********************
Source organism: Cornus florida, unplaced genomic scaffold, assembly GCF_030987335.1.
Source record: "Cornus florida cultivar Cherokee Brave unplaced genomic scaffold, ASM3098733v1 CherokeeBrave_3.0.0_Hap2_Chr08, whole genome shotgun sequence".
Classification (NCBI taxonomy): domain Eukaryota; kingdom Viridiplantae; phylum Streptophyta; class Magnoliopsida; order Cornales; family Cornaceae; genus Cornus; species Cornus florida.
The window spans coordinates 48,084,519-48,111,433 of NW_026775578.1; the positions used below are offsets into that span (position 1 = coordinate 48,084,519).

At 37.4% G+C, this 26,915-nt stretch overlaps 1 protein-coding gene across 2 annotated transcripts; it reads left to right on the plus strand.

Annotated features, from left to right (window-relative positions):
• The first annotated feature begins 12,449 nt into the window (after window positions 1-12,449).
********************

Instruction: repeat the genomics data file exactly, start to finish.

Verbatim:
Source organism: Cornus florida, unplaced genomic scaffold, assembly GCF_030987335.1.
Source record: "Cornus florida cultivar Cherokee Brave unplaced genomic scaffold, ASM3098733v1 CherokeeBrave_3.0.0_Hap2_Chr08, whole genome shotgun sequence".
Classification (NCBI taxonomy): domain Eukaryota; kingdom Viridiplantae; phylum Streptophyta; class Magnoliopsida; order Cornales; family Cornaceae; genus Cornus; species Cornus florida.
The window spans coordinates 48,084,519-48,111,433 of NW_026775578.1; the positions used below are offsets into that span (position 1 = coordinate 48,084,519).

At 37.4% G+C, this 26,915-nt stretch overlaps 1 protein-coding gene across 2 annotated transcripts; it reads left to right on the plus strand.

Annotated features, from left to right (window-relative positions):
• The first annotated feature begins 12,449 nt into the window (after window positions 1-12,449).